Residential Swimming Pool Drownings: A Primer

Residential Swimming Pool Drownings: A Primer

July 20, 2017 | Personal Injury

Most swimming pool drowning victims experience serious brain damage after just three minutes underwater, so prevention is key to residential pool safety.

Active supervision is the best kind of prevention, but such watchcare is not always possible. Indeed, most all swimming pool drownings occur when no one else is around, and such supervision is impossible. There are legal standards in place that address these situations, so families can have the resources they need to help their children overcome their injuries, or if the child does not survive, to at least somewhat assuage their grief.

 

Legal Responsibility

To determine legal duty, some New York courts still use the traditional common law classification system. This process divides victims into:

  • Invitees (people who have express or implied permission to be on the land and whose presence represents an actual or potential economic benefit to the owner),
  • Licensees (permission without a benefit), and
  • Trespassers (neither permission nor benefit).

However, most courts simply ask if the victim had permission to be on the land, effectively eliminating the confusing middle category.

If the victim had permission to be on the land, the owner probably had a duty to inspect the premises (more on that in a minute) and make them safe. On the other end, owners usually owe no duty to trespassers. But there is a major exception.

If the property contains a swimming pool or other place where children are likely to play, the attractive nuisance rule usually applies. Since unsupervised children cannot distinguish between what is safe and what is unsafe, the law protects them by elevating child trespassers to invitees. In attractive nuisance cases, victim/plaintiffs must also prove that the owner knew about the swimming pool or other attractive nuisance, knew that children were likely to play there, and knew that the hazard posed a substantial risk of serious injury.

Another legal exception, the frequent trespasser doctrine, has been largely outlawed by statute. This rule protects hunters and other people who accidentally wander across a property line and are injured.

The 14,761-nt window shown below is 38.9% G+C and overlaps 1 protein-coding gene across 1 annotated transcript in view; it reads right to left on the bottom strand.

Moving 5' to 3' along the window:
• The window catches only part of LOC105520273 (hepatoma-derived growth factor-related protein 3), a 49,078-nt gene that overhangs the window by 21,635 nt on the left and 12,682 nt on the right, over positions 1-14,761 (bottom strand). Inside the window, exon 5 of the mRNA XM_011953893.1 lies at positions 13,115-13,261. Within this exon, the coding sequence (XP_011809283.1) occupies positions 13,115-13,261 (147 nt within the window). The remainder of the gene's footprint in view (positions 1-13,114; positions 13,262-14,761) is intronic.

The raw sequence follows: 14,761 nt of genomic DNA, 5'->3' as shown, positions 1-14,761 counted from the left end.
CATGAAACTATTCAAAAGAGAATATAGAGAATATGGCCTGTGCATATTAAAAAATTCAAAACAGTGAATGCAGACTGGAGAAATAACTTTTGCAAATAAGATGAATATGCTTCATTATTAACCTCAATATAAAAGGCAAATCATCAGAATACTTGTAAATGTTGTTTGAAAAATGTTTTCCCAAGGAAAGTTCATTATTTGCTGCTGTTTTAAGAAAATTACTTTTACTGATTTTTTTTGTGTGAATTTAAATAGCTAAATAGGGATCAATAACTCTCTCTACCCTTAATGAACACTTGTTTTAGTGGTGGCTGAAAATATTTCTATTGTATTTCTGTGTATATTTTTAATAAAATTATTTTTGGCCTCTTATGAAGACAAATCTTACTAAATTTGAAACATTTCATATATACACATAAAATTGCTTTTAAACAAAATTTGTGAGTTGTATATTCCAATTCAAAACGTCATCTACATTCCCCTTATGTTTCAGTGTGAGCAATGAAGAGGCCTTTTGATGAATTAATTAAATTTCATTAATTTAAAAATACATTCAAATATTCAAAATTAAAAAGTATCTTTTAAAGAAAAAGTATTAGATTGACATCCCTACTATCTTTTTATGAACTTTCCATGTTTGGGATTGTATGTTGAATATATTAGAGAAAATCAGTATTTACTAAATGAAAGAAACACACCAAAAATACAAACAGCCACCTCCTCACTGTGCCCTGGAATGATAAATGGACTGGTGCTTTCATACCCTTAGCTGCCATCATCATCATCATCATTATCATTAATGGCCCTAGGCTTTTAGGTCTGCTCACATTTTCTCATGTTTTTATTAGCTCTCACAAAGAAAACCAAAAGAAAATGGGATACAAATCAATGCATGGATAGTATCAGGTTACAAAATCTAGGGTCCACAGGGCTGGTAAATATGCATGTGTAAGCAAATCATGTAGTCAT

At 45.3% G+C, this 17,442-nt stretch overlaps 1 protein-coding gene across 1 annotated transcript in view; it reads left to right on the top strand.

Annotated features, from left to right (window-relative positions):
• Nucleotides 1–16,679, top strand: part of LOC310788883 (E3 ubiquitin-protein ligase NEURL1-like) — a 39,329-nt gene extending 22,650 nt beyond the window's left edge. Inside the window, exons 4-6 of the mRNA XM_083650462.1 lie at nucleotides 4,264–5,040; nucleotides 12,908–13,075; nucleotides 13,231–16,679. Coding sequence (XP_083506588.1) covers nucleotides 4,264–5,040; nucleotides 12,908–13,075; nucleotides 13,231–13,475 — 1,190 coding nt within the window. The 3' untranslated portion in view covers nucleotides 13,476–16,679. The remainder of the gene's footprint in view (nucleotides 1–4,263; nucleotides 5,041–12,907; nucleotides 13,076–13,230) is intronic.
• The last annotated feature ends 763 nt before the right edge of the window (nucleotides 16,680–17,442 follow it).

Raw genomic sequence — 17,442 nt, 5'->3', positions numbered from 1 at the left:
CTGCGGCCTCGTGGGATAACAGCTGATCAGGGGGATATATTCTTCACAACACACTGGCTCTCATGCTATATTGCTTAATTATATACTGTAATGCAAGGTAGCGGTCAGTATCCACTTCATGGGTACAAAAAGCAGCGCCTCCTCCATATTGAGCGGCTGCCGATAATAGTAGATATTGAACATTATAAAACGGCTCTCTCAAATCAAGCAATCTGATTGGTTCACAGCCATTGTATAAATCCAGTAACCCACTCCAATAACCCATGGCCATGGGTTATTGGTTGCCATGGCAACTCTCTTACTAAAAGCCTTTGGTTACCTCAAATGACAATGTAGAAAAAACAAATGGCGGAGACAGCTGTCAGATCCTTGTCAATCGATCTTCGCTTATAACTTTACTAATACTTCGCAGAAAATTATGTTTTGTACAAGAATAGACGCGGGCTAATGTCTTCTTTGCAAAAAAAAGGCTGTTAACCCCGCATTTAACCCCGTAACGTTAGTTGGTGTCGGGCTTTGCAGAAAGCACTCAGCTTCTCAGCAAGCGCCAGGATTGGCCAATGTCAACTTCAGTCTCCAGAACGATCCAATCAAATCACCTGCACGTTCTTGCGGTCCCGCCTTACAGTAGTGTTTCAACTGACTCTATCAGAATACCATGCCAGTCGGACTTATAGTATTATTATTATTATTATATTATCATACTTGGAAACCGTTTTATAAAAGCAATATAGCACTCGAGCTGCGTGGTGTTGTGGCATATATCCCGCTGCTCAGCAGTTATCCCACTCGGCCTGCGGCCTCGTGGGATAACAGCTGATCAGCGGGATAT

Establishing Liability

A section in the Uniform Fire Prevention and Building Code contains statewide safety rules for residential swimming pools. Some local ordinances may be different. The general rules include:

  • Alarm: Pools constructed after December 2006 must have audible alarms that go off when someone touches the water. An automatic pool cover is a legally-acceptable substitute.
  • Fence: All pools must be completely surrounded by a fence or barrier that is at least four feet high and “obstruct[s] access to the swimming pool.” If a building wall serves as part of the fence, all doors must be alarmed, have self-latching locks, or other safety mechanisms.
  • Temporary Fence: During construction or major renovation projects, the pool area must be enclosed by a temporary fence, and there must be a permanent barrier in place within 90 days after work is finished.

For liability to attach, there must be a connection between the injury and the dangerous condition. For example, a property owner is liable for damages if a child comes onto the property when no one is home and gets to the pool area by squeezing through a broken fence.

Compensation in these cases includes money for economic damages, such as medical bills, and noneconomic damages, such as pain and suffering. Special rules apply in wrongful death cases.

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